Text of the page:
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March 11, 2000

Internationally Recognized Artists to Display

By Rachel Weddig
UW-RF News Bureau

They are simple items that you see displayed in many art museums. They come in many different shapes, sizes, and colors.

They are clay pots, and for two internationally recognized local artists these simple clay pots are part of their enjoyment in life.

UW-River Falls art Professor Randy Johnston has studied pottery in Japan and Norway and was the first potter to receive a prestigious Bush Fellowship to advance his studies. In Japan the media described him as an "art God." He has been a guest artist at more than 70 universities, including the Chicago Art Institute, the Bariff School of Fine Arts, and the Oslo School of Art in Norway.

His works will be on display with those of Warren MacKenzie of Stillwater, Minn., at the Phipps Center for the Arts in Hudson from March 18-May 17.

MacKenzie's works have been displayed in over 200 fine arts museums including the Gallery Shun, Tokyo; Babcock Gallery, New York; Craftsman's Potters Gallery, London; and the Carnegie Art Museum, Pittsburgh. The title of their exhibition, "83 Years of Pots," seemed to fit nicely for Johnston and MacKenzie since combined they have been studying pottery for 83 years. There will be approximately 200 pieces for visitors to view.

Johnston is looking forward to this exhibit for a very special reason. "This exhibition means a lot to me because I will be showing my works with my long-time friend and mentor, Warren MacKenzie."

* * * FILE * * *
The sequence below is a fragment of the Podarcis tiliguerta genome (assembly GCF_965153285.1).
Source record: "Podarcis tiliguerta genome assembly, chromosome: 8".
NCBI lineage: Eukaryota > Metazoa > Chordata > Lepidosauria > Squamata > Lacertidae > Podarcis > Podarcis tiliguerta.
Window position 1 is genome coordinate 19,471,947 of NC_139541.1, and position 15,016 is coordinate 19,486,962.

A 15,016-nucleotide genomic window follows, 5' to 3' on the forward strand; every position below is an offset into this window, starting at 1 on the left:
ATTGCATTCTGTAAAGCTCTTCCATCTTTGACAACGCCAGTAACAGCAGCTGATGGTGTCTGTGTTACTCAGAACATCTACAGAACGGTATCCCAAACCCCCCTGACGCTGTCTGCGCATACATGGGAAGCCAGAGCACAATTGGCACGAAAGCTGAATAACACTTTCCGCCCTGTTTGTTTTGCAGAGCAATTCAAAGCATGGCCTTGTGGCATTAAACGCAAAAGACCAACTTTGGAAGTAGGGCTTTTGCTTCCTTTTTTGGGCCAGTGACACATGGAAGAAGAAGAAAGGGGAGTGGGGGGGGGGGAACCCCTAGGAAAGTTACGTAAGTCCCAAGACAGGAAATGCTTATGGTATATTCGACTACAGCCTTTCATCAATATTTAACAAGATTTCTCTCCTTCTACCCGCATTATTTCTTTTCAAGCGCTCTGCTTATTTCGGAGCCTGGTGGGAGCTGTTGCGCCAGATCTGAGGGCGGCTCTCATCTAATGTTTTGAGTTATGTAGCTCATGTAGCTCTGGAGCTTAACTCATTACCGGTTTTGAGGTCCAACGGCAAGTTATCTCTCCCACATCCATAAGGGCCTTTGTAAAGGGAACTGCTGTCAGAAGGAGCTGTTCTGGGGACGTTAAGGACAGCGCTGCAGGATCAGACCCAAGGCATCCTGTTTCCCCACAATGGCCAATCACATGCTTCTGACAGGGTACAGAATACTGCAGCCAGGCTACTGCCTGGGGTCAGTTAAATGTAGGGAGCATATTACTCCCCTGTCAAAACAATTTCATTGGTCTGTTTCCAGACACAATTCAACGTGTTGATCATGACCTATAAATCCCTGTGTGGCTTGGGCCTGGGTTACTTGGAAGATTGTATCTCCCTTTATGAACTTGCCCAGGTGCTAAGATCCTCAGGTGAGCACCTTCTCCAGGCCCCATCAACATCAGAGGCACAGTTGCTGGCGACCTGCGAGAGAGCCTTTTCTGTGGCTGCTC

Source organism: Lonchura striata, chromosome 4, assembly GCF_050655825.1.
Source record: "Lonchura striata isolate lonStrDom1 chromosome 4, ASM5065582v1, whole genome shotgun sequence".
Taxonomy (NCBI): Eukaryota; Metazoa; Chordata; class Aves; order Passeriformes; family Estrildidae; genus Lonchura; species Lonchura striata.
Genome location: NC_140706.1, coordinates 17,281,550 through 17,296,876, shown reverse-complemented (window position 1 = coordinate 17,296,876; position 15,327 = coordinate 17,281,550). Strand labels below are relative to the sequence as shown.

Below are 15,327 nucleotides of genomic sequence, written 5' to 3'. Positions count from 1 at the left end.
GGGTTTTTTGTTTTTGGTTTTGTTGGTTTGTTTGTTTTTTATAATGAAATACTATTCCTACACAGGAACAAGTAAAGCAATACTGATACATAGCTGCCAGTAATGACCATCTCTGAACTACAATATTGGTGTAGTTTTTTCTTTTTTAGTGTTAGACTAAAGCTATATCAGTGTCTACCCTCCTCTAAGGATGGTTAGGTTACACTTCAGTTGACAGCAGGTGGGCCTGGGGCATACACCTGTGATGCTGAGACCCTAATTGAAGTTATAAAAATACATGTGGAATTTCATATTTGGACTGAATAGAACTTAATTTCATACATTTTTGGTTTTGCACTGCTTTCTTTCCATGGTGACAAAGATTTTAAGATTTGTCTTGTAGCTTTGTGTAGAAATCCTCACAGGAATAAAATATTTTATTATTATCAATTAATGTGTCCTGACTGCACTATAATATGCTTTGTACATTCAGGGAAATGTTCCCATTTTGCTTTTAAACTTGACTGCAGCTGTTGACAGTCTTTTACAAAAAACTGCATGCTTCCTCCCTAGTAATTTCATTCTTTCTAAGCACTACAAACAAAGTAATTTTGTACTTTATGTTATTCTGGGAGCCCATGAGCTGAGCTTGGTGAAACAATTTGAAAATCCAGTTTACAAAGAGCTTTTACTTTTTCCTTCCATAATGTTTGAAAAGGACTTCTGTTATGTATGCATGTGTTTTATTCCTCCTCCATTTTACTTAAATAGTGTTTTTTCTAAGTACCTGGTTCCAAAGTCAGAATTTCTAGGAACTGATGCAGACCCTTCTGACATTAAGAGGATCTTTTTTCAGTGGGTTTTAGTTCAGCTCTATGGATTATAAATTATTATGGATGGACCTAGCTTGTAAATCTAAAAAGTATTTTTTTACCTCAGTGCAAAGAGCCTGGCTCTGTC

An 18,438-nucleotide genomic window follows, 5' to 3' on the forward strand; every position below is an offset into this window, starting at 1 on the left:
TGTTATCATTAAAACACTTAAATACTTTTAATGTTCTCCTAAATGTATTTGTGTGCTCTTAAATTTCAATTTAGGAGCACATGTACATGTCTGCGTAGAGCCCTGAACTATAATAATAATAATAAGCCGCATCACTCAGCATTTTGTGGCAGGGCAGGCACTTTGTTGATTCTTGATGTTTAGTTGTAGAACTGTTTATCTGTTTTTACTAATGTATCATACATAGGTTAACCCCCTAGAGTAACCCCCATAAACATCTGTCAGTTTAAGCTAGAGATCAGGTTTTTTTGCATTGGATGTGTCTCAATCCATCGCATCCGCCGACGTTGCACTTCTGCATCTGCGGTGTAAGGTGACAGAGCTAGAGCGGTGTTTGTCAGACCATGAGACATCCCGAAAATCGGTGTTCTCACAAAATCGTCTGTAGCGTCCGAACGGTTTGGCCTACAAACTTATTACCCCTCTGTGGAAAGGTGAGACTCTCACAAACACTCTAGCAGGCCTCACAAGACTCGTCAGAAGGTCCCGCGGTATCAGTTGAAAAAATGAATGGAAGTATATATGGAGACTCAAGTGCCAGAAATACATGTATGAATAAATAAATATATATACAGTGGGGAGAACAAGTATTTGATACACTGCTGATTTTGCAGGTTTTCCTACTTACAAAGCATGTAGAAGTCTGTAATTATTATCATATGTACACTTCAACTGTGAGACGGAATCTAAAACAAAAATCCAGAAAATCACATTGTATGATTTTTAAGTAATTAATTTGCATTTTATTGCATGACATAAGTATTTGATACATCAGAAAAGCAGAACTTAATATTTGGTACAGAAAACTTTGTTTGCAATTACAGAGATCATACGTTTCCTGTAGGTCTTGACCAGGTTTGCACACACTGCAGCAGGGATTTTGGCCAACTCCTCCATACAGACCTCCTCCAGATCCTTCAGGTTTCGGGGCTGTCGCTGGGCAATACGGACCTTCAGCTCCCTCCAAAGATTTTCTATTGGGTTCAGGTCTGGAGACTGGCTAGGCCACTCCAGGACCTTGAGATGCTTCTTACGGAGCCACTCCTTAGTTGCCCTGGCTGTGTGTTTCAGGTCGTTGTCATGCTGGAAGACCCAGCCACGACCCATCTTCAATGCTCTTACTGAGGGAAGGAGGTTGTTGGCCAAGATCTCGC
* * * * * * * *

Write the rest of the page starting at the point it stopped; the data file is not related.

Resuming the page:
Something unique on display will be retrospective pieces that Johnston has been working on for a little more than a year.

"These pieces show history in the making," Johnston said. "They date back to the 1970s."

Johnston also offered his own perspective on pottery.

"Our pots are related through a sense of the touch of the clay, in a generous gestural touch that reveals the naturalness of the act balanced with the intellect brought to the work," Johnston said.

Johnston hopes people will leave the exhibition feeling satisfied with what they see. "I hope people will see good pots and fall in love with them," Johnston said. "I want people to want to take them home, and use them in their everyday lives."

The opening reception is on March 18 from 4-6:30 p.m. Sales will be limited to one of Mackenzie's works per household during the opening reception. Additional works may be purchased after March 18 but will remain on display until the close of the exhibition.

For more information regarding the exhibition, contact the Phipps Center for the Arts at 715/386-2305.

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